Other strictly aesthetic updates that might be nice are aero brake levers so you can remove the cable routes up over the top of the bars.

as cool as it is... I would lose the Dynamo (saves weight) and get a battery powered headlamp.

Eventually some Nitto Randonneur bars

Brooks B-17? dat's a no brainer!
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Old 01-31-08, 05:58 PM   #22
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Nice touring setup. Is that headlight wired through the frame or are the wires clamped on?
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Old 03-21-08, 04:52 PM   #23
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Nice touring setup. Is that headlight wired through the frame or are the wires clamped on?
They were zip tied on... I took them off, along with the light and dynamo, flick stand, and mirror.
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Old 03-21-08, 06:32 PM   #24
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The first thing I would do is get some top tube cable clips. I'd look for Dia Compe clips to match the brakes, but generic clips will work just as well. Stainless steel is best.
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Old 03-21-08, 08:46 PM   #25
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1) You have really nice half-step-plus-granny gearing and some of the best derailleurs ever made, which I would keep instead of falling for the fixie fad.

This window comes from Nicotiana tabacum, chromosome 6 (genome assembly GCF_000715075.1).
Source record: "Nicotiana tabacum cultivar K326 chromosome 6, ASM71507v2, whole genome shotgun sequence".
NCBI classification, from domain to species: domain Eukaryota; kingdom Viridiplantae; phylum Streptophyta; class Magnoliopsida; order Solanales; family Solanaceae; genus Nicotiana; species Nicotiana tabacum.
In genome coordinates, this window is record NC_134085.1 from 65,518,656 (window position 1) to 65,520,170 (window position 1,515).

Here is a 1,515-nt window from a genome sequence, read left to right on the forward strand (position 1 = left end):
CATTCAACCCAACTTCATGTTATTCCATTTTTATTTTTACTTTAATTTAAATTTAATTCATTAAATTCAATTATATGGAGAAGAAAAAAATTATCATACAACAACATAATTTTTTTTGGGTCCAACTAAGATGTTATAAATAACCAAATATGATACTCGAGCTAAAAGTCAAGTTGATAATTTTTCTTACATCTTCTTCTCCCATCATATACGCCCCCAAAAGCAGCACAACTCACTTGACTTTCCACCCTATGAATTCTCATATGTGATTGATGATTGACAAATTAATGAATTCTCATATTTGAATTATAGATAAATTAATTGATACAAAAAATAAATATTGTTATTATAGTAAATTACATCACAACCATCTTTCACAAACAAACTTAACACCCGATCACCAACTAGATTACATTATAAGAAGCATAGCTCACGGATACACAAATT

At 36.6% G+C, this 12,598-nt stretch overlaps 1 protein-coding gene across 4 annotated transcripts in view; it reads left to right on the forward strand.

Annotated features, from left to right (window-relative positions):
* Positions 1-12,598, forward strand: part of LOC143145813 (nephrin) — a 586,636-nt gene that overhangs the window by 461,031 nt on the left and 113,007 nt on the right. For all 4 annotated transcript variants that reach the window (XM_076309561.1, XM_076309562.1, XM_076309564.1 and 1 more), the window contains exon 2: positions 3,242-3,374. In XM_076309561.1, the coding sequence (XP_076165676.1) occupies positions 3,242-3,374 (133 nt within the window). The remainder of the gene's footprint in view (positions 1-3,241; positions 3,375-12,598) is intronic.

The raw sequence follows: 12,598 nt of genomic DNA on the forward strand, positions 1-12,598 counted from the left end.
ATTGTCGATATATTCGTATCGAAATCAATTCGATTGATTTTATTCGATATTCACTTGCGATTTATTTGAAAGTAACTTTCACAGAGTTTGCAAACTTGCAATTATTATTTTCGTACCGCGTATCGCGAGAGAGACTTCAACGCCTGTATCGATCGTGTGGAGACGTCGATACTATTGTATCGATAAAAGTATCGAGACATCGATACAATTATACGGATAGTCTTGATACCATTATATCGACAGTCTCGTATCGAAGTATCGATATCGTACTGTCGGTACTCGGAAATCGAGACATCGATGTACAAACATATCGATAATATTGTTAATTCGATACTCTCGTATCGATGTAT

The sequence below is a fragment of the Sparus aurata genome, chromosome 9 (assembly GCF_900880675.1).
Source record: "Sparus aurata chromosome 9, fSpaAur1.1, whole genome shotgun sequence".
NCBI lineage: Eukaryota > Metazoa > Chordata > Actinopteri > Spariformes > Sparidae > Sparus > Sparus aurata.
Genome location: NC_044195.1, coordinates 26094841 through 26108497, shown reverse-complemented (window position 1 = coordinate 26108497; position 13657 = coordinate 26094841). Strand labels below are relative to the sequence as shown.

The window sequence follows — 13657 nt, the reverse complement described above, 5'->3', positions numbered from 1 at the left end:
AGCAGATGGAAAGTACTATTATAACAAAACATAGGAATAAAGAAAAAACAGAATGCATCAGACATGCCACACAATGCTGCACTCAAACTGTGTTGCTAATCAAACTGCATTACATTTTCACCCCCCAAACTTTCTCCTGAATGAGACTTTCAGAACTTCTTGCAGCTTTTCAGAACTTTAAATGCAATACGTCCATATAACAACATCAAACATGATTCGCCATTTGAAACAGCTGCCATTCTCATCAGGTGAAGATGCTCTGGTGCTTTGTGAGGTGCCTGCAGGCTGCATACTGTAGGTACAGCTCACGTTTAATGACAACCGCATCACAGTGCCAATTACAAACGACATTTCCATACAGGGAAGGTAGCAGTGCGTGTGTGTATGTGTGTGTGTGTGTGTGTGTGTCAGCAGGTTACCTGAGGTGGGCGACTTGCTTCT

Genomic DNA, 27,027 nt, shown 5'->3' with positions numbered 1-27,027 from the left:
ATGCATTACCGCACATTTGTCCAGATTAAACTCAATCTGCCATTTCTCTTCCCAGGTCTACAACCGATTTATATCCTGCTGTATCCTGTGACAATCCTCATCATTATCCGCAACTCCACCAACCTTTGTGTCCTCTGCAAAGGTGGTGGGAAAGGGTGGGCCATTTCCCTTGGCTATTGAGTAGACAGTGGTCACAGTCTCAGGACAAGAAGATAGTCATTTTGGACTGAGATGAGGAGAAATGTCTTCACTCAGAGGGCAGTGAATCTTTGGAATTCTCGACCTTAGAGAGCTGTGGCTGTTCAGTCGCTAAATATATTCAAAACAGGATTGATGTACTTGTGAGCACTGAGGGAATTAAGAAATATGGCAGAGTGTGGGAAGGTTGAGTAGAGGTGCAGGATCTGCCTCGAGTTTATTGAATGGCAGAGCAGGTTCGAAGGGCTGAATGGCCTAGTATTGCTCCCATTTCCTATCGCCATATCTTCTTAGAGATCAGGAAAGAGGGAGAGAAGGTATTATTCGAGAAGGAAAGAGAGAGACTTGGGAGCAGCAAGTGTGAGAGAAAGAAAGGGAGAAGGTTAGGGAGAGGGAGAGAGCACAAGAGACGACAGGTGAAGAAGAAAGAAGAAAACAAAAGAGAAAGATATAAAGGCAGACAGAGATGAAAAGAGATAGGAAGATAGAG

2) If you do not like taking a hand off the bars to change gears, strongly consider barcons, which are cost-effective and which would be great on that bike. Brifters are an expensive waste of money, particularly since you could not use them without updating the entire driveline.
3) You do not need to rush to 700C wheels, because 27" tires are still readily available. I just put a great-looking, nicely-performing pair of Vittoria 27x1-1/4" blackwalls on my UO-8.
4) A Brooks saddle is always a great idea.
5) For safety, your first purchase should be a set of salmon KoolStop brake pads.
Allow me to take respectful issue with point #1: Fixies, in spite of the current vogue, are not simply a fad. They've been around forever; the urban wannabe messenger scene aside, they are a good means to becoming a stronger, smoother rider. Generations of racers have used them for training and still do. And riding fixed can be simply enjoyable in and of itself, even for a 50+er like me. Saint Sheldon himself hath verily said all this and more. So there, I say unto you. And also, nyah, nyah!

But I agree with John: if you're tempted to try FG, do it with another bike. And you don't have to shave off braze-ons or otherwise vandalize the frame for the sake of "fashion". I can convert my humble Schwinn back to geared if I wish in the future and still have a dandy bike.

As for point 3: I have 27" Vittoria Zaffiros -- on my fixie. Love 'em.

Point 5: KoolStop black are good too. I'm running them on a front brake only (per Sheldon) on my FG and they stop on the proverbial dime.